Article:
The phloem is the part of a cannabis plant that is inside the stem and leaves of the weed plant. The job of the phloem is to transfer the sugars, nutrients, and energy throughout the entire plant.


In the structure of the female cannabis plant, the pistils are the reproductive organ. The pistils are often confused with stigmas. However, the pistils are the part of the weed plant from which the stigmas grow. The pistil is the part where the pollen from the male plant is collected. Within the pistils, there are three parts, including the stigma, ovary, and style. Over time, the appearance of the pistils and their parts can change colors as the cannabis plant grows.


When the seeds have gone through the germination stage for about three to five days, a white root will start to grow from the seed. Once the seed is planted, this root is called the taproot, otherwise known as the main root, where other rootlets sprout, forming almost a pyramid-like structure. The cannabis plant’s taproot usually grows vertically and the offshoots horizontally. These other rootlets are critical to the cannabis plant anatomy as the roots absorb the nutrients and the water that feeds the plant and allows it to grow. 


Let’s delve into the cannabis seedling anatomy. The baby marijuana plant, as it starts to develop slowly, is called a seedling. The plant is considered a seedling until fan leaves begin to form. Look for the seedling to be a vibrant green color to monitor the plant’s health early on. If you are growing your own cannabis plant, be sure not to overdo it on the watering, as the weed roots are tiny at this seedling stage.


A cannabis seed is what initiates the growth of the marijuana plant. The female plant produces seeds, but they carry both the genetics of female and male plants. The cannabis seed anatomy includes a hard shell that serves the purpose of protecting the plant’s embryo. When the plant germinates, this is what will become the seedling. 


When the fan leaves absorb the light from the sun and new leaf growth appears, the stem will become thicker and stronger. When this happens, more internodes develop around the stem. The structure of cannabis plants is due to the stem, which gives structure to the cannabis plant and provides support to the leaves, flowers, and branches. 

The stem is made up of a vascular system, including the phloem and xylem. These two parts of the vascular system helps give the entire marijuana plant the support and structure it needs to grow. Growers will usually cut off the top of the stem, which can allow the plant to continue to grow even more flower.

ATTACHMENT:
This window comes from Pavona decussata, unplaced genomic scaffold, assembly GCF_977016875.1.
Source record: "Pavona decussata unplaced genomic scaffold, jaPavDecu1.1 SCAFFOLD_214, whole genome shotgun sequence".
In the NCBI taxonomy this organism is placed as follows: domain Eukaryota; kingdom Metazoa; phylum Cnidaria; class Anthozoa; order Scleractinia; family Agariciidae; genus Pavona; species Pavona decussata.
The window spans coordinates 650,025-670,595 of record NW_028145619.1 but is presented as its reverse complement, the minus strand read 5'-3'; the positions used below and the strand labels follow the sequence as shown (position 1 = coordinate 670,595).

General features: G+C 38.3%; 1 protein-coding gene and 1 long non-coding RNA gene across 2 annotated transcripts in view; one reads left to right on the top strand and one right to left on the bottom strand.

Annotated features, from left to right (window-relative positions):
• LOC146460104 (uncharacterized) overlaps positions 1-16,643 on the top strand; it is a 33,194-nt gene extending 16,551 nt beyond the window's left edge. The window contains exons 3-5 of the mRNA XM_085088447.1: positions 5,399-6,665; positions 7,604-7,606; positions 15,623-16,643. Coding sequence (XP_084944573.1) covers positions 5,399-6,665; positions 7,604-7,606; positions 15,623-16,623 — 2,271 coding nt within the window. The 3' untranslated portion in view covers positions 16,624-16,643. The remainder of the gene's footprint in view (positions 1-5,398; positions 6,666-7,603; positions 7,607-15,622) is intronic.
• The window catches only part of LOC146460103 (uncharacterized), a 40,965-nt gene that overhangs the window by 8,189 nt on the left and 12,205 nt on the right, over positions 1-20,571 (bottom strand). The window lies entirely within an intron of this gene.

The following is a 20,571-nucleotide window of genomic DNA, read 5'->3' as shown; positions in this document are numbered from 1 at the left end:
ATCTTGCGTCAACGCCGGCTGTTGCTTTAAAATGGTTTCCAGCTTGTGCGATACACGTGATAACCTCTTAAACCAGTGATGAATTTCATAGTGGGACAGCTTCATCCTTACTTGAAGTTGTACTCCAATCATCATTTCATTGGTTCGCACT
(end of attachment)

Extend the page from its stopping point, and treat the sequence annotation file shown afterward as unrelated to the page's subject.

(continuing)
As part of a marijuana plant’s reproductive system, the stigmas are the white hair-like strands that grow on the plant’s pistils. Stigmas are an essential part of the anatomy of a cannabis plant, as these hairs collect the pollen from the male plants and are responsible for creating cannabis plant seeds. 

After the weed plant is mature, the color of the stigmas can change from white to hues of yellow, orange, red, and finally, brown. An important note to highlight is that stigmas don’t influence the potency or taste of weed.

Sugar Leaves 

The sugar leaves are parts of a cannabis plant that are similar to regular plant leaves. They are not as large as the fan leaves that grow on the marijuana plant from the cola. You can see the resinous sugar leaves growing between the buds. Sometimes, sugar leaves will have trichomes, depending on the species. 

Critical to protecting the plant, the sugar leaves have potent trichomes, which contain cannabinoids, like CBD and THC, as well as terpenes that offer recreational users a lovely high or medical patients benefits to alleviating their symptoms. While sugar leaves are not typically smoked, if they are from quality strains, they can be used to create marijuana products, like extracts, edibles, and oils. 


Cannabis consumers are huge fans of trichomes - parts of a marijuana plant described as tiny crystals covering the marijuana buds and the structure of the cannabis plant, including the fan leaves, sugar leaves, and bract. Trichomes on a cannabis plant form a sticky layer covering the flower.

Marijuana flowers that haven’t been pollinated usually have more trichomes, thus having more potent terpenes and cannabinoids. Besides producing cannabinoids and terpenes, trichomes serve another important function in the structure of the cannabis plant. The stickiness of the trichomes helps protect the marijuana plant from insects and predators as the plant grows. The trichomes even help protect the weed plant from the sun's UV rays.


The anatomy of a cannabis plant wouldn’t be complete without defining the xylem, a tissue in the vascular system of the cannabis plant. As one of the main components of the stem of the marijuana plant, the xylem moves the water and nutrients throughout the plant from the roots. 

All parts of the marijuana plant anatomy are essential to ensuring the growth and overall health of the cannabis flower. Next time you look at the entire marijuana plant – whether you are purchasing from a dispensary, growing, or gaining knowledge on the subject – we hope this cannabis plant anatomy glossary serves as a handy article to help you better understand the marijuana plant in all of its glory.

And if you have any other questions, feel free to reach out or visit us at our dispensary near Des Plaines, IL, where we are always happy to help answer any canna-questions!